Also, there are specific color grades that will match the metal of the band and your desired shape. If you tailor your choice here to match these guidelines it could save you a huge amount of money. But it won't lower the quality of the gem you choose.

Clarity

Clarity is a grade that will decide how clean the diamond is from blemishes and inclusions. It uses the GIA clarity scale which grades diamonds from Flawless, to Inclusions.

Inclusions and blemishes can interfere with how light passes through the diamond. How much will depend on the location, darkness, and size of these issues. It takes away from the brilliance and beauty, detracts from the cut, and dulls the diamond.

When looking at clarity, it's recommended that the diamond is clean to the eye. Any inclusions that are there should not interfere with the light and how it reflects.

With an expert, look over the stone to make sure it meets those requirements. Certification alone won't tell you how any blemishes can affect a stone's appearance. You need to see that for yourself.

Carat

Diamond Carat refers to how much the diamond weighs. A metric Carat comes in around 200 milligrams. Each Carat can then subdivide into 100 "points". This will allow a very precise measurement down to a hundredth decimal place.

Jewelers might detail the weight of any diamonds below 1 Carat by the "points" alone. So, for example, you may see a diamond that weighs 0.25 Carats described as a "twenty-five pointer".

For diamonds that weigh more than 1 Carat, it's displayed as Carats and decimals. So, a diamond weighing 1.05 Carats would be a "one point zero five Carat" stone.
With everything else being of equal quality, the price will increase the higher the Carat is. Larger diamonds are rarer, and they're more desirable.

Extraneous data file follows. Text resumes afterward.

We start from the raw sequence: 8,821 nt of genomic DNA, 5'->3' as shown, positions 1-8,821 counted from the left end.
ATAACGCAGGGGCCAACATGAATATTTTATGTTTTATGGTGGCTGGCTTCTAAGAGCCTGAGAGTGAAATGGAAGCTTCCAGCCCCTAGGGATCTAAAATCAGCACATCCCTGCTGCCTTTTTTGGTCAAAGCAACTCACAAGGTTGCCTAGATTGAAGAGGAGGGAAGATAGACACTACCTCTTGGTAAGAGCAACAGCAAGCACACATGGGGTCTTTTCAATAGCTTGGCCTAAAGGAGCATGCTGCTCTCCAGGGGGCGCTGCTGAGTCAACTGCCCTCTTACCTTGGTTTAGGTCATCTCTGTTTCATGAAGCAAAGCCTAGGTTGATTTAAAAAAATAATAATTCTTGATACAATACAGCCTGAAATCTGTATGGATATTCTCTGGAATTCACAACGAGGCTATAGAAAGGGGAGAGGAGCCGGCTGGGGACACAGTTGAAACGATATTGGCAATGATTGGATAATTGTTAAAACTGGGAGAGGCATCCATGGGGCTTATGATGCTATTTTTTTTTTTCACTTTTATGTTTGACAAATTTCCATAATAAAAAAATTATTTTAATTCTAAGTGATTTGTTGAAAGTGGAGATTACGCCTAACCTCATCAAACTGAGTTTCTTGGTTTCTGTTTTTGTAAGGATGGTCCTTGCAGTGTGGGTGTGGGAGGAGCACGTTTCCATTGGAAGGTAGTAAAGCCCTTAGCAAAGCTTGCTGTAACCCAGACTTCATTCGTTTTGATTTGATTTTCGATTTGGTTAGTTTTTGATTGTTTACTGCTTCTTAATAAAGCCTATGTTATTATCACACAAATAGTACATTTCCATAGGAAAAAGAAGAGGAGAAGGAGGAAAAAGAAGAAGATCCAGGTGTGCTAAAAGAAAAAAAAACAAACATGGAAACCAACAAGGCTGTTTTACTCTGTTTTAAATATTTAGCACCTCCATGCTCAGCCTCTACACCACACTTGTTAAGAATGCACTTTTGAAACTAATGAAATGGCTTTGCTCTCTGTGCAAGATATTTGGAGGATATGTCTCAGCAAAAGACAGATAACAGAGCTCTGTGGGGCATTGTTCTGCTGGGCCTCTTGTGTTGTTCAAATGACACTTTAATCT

But, as with all things, it's rare to get two things that are exactly the same. Diamonds with the same weight can carry different prices (this is most often the case). This is down to the other 3Cs.

Clarity, Color, and Cut all have important roles in setting the price tag. A smaller diamond that ranks higher in those areas may be more expensive than a larger, lowering ranking one. So, remember that a diamond's worth comes from using all the 4Cs.

Other Terminology to Be Aware of

There are also a few other characteristics you want to look out for, which we will define below:

  • Brightness: The light that reflects off the diamond
  • Fire: How light distributes through the diamond for a rainbow prism of light
  • Scintillation: this is the amount of surface flash and sparkle under light

Choosing the Right Diamond for You

So there you have it! Now you know what to look for, you can be sure to pick the best diamond for you.

The 4Cs are vital in determining the quality of a diamond — Cut, Clarity, Color, and Carat. But don't neglect the shape too. Different shapes and metals will have specific recommendations for the best-finished product. What's most important is getting an expert to help find the best diamond to suit your needs.